$O(t) = \left\{ \begin{matrix} P & \text{if} & t = p \\ Q & \text{if} & t = q \\ A_ i & \text{if} & t = (a, i) \\ B_ i & \text{if} & t = (b, i) \\ C_ i & \text{if} & t = (c, i) \end{matrix} \right.$

Hence we can view $\tau : T^{+} \to T^{-}$ as a bijection such that $O(t) = O(\tau (t))$ for all $t \in T^{+}$. Let $t^{-}_0 = \tau (p)$ and let $t^{+}_0 \in T^{+}$ be the unique element such that $\tau (t^{+}_0) = q$. Consider the object

$M^{+} = \bigoplus \nolimits _{t \in T^{+}} O(t)$

By using $\tau$ we see that it is equal to the object

$M^{-} = \bigoplus \nolimits _{t \in T^{-}} O(t)$

Consider the map

$\varphi : M^{+} \longrightarrow M^{-}$

which on the summand $O(t) = A_ i$ corresponding to $t = (a, i)$, $i \in I^{+}$ uses the map $A_ i \to B_ i$ into the summand $O((b, i)) = B_ i$ of $M^{-}$ and on the summand $O(t) = B_ i$ corresponding to $(b, i)$, $i \in I^{-}$ uses the map $B_ i \to C_ i$ into the summand $O((c, i)) = C_ i$ of $M^{-}$. The map is zero on the summands corresponding to $p$ and $(c, i)$, $i \in I^{+}$. Similarly, consider the map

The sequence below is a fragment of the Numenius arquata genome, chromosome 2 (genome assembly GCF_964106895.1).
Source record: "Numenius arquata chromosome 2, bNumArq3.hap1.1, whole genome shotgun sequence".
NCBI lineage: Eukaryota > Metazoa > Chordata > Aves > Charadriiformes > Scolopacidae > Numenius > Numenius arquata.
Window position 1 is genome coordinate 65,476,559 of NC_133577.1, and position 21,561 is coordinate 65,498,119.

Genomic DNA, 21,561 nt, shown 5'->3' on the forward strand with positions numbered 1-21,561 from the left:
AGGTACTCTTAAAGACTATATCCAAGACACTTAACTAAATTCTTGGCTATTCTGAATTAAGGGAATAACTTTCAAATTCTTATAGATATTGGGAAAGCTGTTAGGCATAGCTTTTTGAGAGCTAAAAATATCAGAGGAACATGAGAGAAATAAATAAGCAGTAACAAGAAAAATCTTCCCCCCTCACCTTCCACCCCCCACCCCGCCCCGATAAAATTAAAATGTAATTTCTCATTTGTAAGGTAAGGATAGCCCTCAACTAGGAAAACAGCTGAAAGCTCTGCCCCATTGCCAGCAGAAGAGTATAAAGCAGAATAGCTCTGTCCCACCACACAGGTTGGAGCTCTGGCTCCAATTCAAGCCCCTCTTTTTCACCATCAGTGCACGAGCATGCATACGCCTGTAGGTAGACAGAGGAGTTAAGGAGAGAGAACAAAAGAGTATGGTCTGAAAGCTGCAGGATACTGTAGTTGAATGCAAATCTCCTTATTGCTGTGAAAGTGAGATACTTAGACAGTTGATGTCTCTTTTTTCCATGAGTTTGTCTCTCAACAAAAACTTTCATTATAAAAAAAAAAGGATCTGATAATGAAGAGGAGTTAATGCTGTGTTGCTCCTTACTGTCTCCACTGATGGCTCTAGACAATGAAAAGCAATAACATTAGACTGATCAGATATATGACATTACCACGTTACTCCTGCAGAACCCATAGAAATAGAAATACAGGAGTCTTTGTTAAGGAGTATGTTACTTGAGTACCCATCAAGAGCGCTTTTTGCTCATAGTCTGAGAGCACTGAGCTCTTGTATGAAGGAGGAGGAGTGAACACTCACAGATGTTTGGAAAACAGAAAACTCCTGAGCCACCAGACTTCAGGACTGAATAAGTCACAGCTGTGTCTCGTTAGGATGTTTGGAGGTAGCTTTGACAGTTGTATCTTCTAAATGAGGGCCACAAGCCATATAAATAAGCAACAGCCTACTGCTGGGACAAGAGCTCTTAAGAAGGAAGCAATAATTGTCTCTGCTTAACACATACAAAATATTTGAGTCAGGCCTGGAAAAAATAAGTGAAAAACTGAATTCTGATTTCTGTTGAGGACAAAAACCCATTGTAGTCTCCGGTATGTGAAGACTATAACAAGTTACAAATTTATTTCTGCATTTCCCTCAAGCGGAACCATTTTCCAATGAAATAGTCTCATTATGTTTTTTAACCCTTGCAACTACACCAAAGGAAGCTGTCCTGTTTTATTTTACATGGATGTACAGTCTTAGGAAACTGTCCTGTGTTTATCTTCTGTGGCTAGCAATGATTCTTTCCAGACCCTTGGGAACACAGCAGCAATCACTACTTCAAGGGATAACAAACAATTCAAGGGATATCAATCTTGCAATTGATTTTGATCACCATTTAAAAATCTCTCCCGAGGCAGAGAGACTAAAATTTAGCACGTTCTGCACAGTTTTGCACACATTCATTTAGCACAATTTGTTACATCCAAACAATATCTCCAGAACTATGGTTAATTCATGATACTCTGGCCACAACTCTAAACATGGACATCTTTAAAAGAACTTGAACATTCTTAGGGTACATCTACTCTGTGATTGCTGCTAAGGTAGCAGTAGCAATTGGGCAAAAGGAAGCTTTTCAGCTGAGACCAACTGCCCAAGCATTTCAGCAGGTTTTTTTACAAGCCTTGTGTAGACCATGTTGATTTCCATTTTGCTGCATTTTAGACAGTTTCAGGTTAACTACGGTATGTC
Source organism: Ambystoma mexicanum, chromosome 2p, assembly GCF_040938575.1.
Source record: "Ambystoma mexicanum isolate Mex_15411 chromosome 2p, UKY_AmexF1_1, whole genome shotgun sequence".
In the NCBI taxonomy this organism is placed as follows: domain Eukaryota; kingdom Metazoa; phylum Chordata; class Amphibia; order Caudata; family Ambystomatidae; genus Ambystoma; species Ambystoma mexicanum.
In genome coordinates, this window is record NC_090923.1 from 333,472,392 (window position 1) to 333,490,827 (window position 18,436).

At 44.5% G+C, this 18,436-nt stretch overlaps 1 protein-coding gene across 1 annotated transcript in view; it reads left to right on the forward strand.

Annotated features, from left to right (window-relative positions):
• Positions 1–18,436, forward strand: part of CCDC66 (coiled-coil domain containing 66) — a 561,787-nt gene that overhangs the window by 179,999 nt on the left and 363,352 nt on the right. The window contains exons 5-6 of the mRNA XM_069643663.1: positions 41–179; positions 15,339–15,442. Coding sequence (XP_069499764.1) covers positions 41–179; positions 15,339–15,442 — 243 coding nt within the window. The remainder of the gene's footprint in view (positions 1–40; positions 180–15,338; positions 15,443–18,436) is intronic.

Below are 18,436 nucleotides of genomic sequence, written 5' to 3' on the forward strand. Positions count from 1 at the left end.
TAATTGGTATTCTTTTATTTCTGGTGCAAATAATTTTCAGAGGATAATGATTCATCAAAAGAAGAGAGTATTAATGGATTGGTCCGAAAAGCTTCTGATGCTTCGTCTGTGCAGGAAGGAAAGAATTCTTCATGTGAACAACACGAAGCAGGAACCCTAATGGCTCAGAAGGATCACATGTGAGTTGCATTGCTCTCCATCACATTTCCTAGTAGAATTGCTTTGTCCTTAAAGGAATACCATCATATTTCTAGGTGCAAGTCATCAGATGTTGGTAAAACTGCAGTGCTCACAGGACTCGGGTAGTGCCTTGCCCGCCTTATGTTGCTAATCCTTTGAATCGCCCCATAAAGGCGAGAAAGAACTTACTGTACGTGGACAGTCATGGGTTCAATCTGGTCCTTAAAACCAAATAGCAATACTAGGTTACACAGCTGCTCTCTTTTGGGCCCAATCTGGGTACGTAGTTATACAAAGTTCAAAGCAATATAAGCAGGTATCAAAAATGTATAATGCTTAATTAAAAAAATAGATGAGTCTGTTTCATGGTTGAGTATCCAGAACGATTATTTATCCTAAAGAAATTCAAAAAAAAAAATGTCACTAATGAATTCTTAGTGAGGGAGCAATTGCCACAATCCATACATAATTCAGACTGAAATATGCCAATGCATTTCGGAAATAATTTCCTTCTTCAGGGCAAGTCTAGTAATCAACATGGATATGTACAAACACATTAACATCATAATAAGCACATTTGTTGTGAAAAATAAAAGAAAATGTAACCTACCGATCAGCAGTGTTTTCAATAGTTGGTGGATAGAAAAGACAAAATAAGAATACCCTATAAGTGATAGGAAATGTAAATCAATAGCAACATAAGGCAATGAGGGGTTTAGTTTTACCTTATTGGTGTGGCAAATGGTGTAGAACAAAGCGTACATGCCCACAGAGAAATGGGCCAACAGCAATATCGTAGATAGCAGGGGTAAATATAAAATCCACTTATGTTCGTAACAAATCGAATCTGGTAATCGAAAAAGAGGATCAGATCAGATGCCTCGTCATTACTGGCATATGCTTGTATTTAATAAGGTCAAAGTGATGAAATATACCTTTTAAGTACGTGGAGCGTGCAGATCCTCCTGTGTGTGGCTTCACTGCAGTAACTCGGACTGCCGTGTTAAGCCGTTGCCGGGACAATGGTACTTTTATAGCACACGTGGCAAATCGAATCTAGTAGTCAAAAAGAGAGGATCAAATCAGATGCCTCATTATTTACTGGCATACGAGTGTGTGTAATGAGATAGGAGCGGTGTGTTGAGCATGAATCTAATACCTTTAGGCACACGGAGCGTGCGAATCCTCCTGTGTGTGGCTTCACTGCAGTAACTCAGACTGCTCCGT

$\psi : M^{-} \longrightarrow M^{+}$

which on the summand $O(t) = A_ i$ corresponding to $t = (a, i)$, $i \in I^{-}$ uses the map $A_ i \to B_ i$ into the summand $O((b, i)) = B_ i$ of $M^{+}$ and on the summand $O(t) = B_ i$ corresponding to $(b, i)$, $i \in I^{+}$ uses the map $B_ i \to C_ i$ into the summand $O((c, i)) = C_ i$ of $M^{+}$. The map is zero on the summands corresponding to $q$ and $(c, i)$, $i \in I^{-}$.

Note that the kernel of $\varphi$ is equal to the direct sum of the summand $P$ and the summands $O((c, i)) = C_ i$, $i \in I^{+}$ and the subobjects $A_ i$ inside the summands $O((b, i)) = B_ i$, $i \in I^{-}$. The image of $\psi$ is equal to the direct sum of the summands $O((c, i)) = C_ i$, $i \in I^{+}$ and the subobjects $A_ i$ inside the summands $O((b, i)) = B_ i$, $i \in I^{-}$. In other words we see that

$P \cong \mathop{\mathrm{Ker}}(\varphi )/\mathop{\mathrm{Im}}(\psi ).$

In exactly the same way we see that

$Q \cong \mathop{\mathrm{Ker}}(\psi )/\mathop{\mathrm{Im}}(\varphi ).$

Since as we remarked above the existence of the bijection $\tau$ shows that $M^{+} = M^{-}$ we see that the lemma follows. $\square$